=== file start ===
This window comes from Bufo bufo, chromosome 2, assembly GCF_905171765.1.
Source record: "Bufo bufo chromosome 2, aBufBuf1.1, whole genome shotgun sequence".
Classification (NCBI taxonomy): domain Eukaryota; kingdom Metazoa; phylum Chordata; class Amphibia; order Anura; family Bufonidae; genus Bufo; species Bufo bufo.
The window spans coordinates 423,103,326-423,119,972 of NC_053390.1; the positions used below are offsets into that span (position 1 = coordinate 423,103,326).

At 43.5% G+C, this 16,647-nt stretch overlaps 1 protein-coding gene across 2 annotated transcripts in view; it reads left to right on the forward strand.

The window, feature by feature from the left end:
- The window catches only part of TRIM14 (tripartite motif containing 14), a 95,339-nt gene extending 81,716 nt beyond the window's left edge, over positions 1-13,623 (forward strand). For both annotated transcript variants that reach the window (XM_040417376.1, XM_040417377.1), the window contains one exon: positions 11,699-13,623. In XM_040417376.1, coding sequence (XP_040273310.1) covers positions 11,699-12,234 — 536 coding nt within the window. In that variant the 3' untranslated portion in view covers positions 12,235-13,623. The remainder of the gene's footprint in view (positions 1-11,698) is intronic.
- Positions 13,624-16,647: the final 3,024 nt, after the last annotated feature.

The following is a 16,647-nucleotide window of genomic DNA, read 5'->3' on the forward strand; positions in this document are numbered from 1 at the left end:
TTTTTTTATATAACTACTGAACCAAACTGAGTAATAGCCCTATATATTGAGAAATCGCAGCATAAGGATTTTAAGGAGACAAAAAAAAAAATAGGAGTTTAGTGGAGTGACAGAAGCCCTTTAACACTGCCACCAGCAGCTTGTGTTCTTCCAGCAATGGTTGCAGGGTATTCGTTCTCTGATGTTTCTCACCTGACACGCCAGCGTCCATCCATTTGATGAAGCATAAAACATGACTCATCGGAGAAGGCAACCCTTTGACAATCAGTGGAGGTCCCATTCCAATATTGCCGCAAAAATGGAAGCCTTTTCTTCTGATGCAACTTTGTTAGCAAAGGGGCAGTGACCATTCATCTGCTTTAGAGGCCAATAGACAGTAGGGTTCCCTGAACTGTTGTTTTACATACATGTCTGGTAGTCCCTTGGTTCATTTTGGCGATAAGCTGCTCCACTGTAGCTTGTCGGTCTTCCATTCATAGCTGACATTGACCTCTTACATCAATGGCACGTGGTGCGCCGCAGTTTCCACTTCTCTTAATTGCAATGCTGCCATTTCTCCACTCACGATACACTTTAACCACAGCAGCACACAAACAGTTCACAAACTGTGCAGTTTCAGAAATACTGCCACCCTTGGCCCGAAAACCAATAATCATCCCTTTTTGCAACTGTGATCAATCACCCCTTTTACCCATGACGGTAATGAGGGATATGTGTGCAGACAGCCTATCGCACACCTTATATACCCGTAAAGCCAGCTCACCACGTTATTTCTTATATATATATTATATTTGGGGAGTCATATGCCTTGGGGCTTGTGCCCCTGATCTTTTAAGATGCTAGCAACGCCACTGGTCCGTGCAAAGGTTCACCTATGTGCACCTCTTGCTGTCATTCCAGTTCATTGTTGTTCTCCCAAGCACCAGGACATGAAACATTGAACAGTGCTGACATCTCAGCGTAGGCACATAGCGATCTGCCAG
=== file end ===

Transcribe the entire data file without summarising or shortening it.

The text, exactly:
This window comes from Bufo bufo, chromosome 2, assembly GCF_905171765.1.
Source record: "Bufo bufo chromosome 2, aBufBuf1.1, whole genome shotgun sequence".
Classification (NCBI taxonomy): domain Eukaryota; kingdom Metazoa; phylum Chordata; class Amphibia; order Anura; family Bufonidae; genus Bufo; species Bufo bufo.
The window spans coordinates 423,103,326-423,119,972 of NC_053390.1; the positions used below are offsets into that span (position 1 = coordinate 423,103,326).

At 43.5% G+C, this 16,647-nt stretch overlaps 1 protein-coding gene across 2 annotated transcripts in view; it reads left to right on the forward strand.

The window, feature by feature from the left end:
- The window catches only part of TRIM14 (tripartite motif containing 14), a 95,339-nt gene extending 81,716 nt beyond the window's left edge, over positions 1-13,623 (forward strand). For both annotated transcript variants that reach the window (XM_040417376.1, XM_040417377.1), the window contains one exon: positions 11,699-13,623. In XM_040417376.1, coding sequence (XP_040273310.1) covers positions 11,699-12,234 — 536 coding nt within the window. In that variant the 3' untranslated portion in view covers positions 12,235-13,623. The remainder of the gene's footprint in view (positions 1-11,698) is intronic.
- Positions 13,624-16,647: the final 3,024 nt, after the last annotated feature.

The following is a 16,647-nucleotide window of genomic DNA, read 5'->3' on the forward strand; positions in this document are numbered from 1 at the left end:
TTTTTTTATATAACTACTGAACCAAACTGAGTAATAGCCCTATATATTGAGAAATCGCAGCATAAGGATTTTAAGGAGACAAAAAAAAAAATAGGAGTTTAGTGGAGTGACAGAAGCCCTTTAACACTGCCACCAGCAGCTTGTGTTCTTCCAGCAATGGTTGCAGGGTATTCGTTCTCTGATGTTTCTCACCTGACACGCCAGCGTCCATCCATTTGATGAAGCATAAAACATGACTCATCGGAGAAGGCAACCCTTTGACAATCAGTGGAGGTCCCATTCCAATATTGCCGCAAAAATGGAAGCCTTTTCTTCTGATGCAACTTTGTTAGCAAAGGGGCAGTGACCATTCATCTGCTTTAGAGGCCAATAGACAGTAGGGTTCCCTGAACTGTTGTTTTACATACATGTCTGGTAGTCCCTTGGTTCATTTTGGCGATAAGCTGCTCCACTGTAGCTTGTCGGTCTTCCATTCATAGCTGACATTGACCTCTTACATCAATGGCACGTGGTGCGCCGCAGTTTCCACTTCTCTTAATTGCAATGCTGCCATTTCTCCACTCACGATACACTTTAACCACAGCAGCACACAAACAGTTCACAAACTGTGCAGTTTCAGAAATACTGCCACCCTTGGCCCGAAAACCAATAATCATCCCTTTTTGCAACTGTGATCAATCACCCCTTTTACCCATGACGGTAATGAGGGATATGTGTGCAGACAGCCTATCGCACACCTTATATACCCGTAAAGCCAGCTCACCACGTTATTTCTTATATATATATTATATTTGGGGAGTCATATGCCTTGGGGCTTGTGCCCCTGATCTTTTAAGATGCTAGCAACGCCACTGGTCCGTGCAAAGGTTCACCTATGTGCACCTCTTGCTGTCATTCCAGTTCATTGTTGTTCTCCCAAGCACCAGGACATGAAACATTGAACAGTGCTGACATCTCAGCGTAGGCACATAGCGATCTGCCAG